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In 1908, locals in Cape Cod, Massachusetts, built an earthen dike across the Herring River to curtail its flow into the surrounding wetlands. Their goal was to clamp down on the number of mosquitos. The dike destroyed the original salt marsh, replacing it with woodland, shrub, and impounded wetlands. But the community’s efforts over a century ago did far more than dry out the landscape. According to a new study, impounded wetlands can undergo an important change, shifting from carbon sinks into methane sources. The transformation turns these landscapes from ones that help mitigate climate change into ones that exacerbate it.
An impounded wetland, explains Rebecca Sanders-DeMott, a marine ecologist who led the study while working at the US Geological Survey’s Woods Hole Coastal and Marine Science Center in Massachusetts, is a coastal wetland cut off from the sea. Where seawater used to naturally flow in and out with the tide, that flow has now been cut off—often by road building or the construction of dikes, dams, and other flood- and water-management infrastructure.
Although identifying impounded wetlands can be hard, since it requires knowing what the landscape was like before the infrastructure was built, scientists do know that huge areas of tidal wetlands are in a state of flux. Recent satellite mapping shows that globally almost 14,000 square kilometers of tidal wetlands disappeared between 1999 and 2009. These losses, however, were offset by the development of nearly 10,000 square kilometers of tidal wetlands over the same period through natural processes and restoration efforts. Estimates suggest that in the United States, up to one-quarter of the coastline is in some state of impoundment, although not all of this area was former wetland.
Sanders-DeMott and her colleagues’ work shows that this widespread land transformation is bad news for climate change. Comparing two sites around Herring River with two at a nearby natural salt marsh with unrestricted tidal exchange, the researchers measured gas emissions from both types of wetlands. They also used historical sediment core data to analyze how much carbon is stored in the soil and measured other environmental factors, such as the salinity of the water and the type and density of the vegetation.
“These impounded wetlands that were freshened and, in our case, invaded by invasive vegetation—which is very common in impounded wetlands—produce a lot more methane than their natural counterparts,” Sanders-DeMott says.
The scientists found that methane emissions scale exponentially with the salinity of the water. The impounded wetlands were fresher than the undisturbed tidal wetlands, with the freshest impounded site they studied producing almost 50 times more methane than the saltiest unrestricted wetland.
That increase in methane is likely caused by changes in the plant and microbial communities in the wetlands. The microbes that decompose plant matter in saltier environments produce less methane than those in fresher ecosystems.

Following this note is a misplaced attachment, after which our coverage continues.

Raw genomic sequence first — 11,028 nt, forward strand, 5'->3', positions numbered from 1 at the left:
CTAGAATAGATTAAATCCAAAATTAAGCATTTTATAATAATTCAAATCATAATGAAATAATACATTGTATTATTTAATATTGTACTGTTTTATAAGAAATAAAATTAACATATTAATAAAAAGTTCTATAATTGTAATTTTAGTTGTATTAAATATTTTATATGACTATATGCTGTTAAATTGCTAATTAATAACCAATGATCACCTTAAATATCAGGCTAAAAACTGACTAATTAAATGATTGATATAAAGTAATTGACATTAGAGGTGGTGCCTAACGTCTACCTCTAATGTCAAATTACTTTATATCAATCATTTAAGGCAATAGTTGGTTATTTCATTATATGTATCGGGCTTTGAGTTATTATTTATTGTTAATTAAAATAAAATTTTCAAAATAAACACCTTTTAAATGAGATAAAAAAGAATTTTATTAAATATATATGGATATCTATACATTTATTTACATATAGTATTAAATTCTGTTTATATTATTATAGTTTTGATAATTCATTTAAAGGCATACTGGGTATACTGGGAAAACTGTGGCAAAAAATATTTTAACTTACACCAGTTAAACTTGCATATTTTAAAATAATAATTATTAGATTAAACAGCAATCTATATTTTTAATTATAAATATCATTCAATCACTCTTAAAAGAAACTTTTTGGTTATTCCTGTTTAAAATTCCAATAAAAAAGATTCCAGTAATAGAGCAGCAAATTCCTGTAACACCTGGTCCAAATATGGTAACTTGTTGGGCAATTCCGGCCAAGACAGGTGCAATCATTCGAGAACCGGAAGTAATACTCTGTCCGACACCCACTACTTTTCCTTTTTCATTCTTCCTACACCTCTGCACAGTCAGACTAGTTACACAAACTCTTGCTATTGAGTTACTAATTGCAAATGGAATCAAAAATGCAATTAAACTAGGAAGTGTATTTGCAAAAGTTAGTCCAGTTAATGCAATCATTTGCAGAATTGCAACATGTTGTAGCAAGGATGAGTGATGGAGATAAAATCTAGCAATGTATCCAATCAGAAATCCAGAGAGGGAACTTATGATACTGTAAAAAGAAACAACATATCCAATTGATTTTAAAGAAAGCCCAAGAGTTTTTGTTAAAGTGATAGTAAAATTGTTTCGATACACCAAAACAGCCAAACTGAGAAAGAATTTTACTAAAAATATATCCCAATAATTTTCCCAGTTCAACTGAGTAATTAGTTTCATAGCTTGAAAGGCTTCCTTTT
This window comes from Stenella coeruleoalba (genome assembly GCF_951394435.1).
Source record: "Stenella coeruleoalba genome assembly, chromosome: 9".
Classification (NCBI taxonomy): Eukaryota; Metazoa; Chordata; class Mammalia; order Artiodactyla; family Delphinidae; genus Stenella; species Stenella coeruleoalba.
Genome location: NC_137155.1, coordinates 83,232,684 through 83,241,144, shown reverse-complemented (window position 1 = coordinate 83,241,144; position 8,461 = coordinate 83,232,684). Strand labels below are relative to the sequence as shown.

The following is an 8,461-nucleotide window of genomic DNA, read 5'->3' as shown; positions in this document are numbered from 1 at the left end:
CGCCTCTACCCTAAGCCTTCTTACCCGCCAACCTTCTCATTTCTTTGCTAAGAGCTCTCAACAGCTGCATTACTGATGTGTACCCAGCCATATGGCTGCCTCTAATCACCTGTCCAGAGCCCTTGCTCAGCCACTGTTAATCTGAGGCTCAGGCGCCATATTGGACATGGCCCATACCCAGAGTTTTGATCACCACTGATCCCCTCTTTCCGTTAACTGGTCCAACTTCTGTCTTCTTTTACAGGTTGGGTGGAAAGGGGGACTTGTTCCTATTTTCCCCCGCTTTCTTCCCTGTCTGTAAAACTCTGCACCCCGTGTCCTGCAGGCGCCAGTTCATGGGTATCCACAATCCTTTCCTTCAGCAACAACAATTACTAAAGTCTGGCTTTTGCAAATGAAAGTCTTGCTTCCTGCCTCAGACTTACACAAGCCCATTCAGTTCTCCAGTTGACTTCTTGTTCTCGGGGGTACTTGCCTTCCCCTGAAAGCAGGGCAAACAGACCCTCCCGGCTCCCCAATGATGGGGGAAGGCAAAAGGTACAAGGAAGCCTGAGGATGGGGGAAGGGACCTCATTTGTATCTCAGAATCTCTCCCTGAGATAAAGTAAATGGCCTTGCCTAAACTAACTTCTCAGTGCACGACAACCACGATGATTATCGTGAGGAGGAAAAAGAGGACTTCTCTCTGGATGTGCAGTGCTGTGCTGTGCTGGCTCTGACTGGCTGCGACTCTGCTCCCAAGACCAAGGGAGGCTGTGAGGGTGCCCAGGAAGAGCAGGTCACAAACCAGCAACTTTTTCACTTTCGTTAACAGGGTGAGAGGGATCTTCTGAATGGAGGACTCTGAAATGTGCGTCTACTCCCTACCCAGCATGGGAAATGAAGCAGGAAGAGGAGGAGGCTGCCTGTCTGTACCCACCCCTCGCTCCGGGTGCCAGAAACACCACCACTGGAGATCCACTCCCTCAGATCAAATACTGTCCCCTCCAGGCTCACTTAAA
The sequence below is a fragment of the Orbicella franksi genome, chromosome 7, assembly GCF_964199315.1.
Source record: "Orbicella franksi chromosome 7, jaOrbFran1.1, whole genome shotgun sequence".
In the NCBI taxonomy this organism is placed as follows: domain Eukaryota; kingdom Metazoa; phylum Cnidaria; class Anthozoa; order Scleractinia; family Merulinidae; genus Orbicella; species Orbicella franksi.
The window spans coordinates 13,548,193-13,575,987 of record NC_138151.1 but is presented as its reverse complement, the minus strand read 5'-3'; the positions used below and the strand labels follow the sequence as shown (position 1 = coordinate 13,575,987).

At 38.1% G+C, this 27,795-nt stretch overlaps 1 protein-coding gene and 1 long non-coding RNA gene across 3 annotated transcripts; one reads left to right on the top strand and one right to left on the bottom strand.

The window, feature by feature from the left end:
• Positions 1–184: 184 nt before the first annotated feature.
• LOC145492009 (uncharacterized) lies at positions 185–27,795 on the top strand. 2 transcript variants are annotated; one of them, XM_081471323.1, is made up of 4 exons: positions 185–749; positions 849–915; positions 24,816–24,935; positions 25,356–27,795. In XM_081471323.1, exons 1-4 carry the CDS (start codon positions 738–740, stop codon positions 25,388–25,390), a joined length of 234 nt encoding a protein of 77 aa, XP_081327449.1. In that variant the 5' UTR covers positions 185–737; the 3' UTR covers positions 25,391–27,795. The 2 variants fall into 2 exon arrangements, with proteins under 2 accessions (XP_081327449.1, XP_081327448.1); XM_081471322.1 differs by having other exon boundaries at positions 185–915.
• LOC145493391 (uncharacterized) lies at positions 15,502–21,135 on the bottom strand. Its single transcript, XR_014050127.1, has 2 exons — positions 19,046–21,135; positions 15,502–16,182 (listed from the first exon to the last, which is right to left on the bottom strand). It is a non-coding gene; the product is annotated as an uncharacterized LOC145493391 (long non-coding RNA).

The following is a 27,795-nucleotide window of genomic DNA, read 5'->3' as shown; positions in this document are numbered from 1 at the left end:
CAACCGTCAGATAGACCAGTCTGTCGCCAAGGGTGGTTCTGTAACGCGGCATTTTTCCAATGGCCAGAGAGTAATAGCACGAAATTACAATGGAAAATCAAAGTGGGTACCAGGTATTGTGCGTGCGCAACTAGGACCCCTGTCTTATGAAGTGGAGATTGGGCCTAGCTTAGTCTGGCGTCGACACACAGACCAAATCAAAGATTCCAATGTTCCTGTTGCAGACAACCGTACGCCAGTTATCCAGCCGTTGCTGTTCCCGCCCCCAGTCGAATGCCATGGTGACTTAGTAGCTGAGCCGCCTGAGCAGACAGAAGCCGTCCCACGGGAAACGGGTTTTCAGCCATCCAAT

While all wetlands store an impressive amount of carbon, the impounded study sites’ methane emissions are high enough that the wetlands have a net warming effect on the atmosphere, Sanders-DeMott says.
With people increasingly looking at restoring wetlands as a way to rebuild habitat and protect coasts against sea level rise and storms, Sanders-DeMott says the finding shows the climate change consequences of different choices. “If we restore tidal exchange to these impounded wetlands, in addition to whatever other reasons there might be to do that, we are also likely to see a reduction in methane emissions,” she says.
One solution for preserving the flood-protecting powers of dikes and dams that led people to impound wetlands in the first place, while avoiding the climate change–boosting consequences, could be to install storm gates, says Robert Mendelsohn, an environmental economist at Yale University in Connecticut.
While tidal gates have been used for centuries to stop seawater from entering landscapes, storm gates are a relatively new idea. “The point of storm gates is they can block storms, so you can protect yourselves from flooding, but normally they are open so the salt water gets to flow in and out with the tides. It means that the tidal wetlands can remain intact,” Mendelsohn says.
Also, because storm gates can be partially closed, Mendelsohn says they offer some other benefits over existing approaches, like giving managers the ability to control the flow of salt water into wetlands. This means, according to Mendelsohn, that they could be used to manage the ecosystem by controlling the salt balance.
Leaving wetlands alone is often considered the best way to manage them, but Mendelsohn thinks this approach fails to recognize the many forces of change—such as warming and sea level rise—that are at play in the world. Instead, he says more active management might be a better way to preserve wetlands.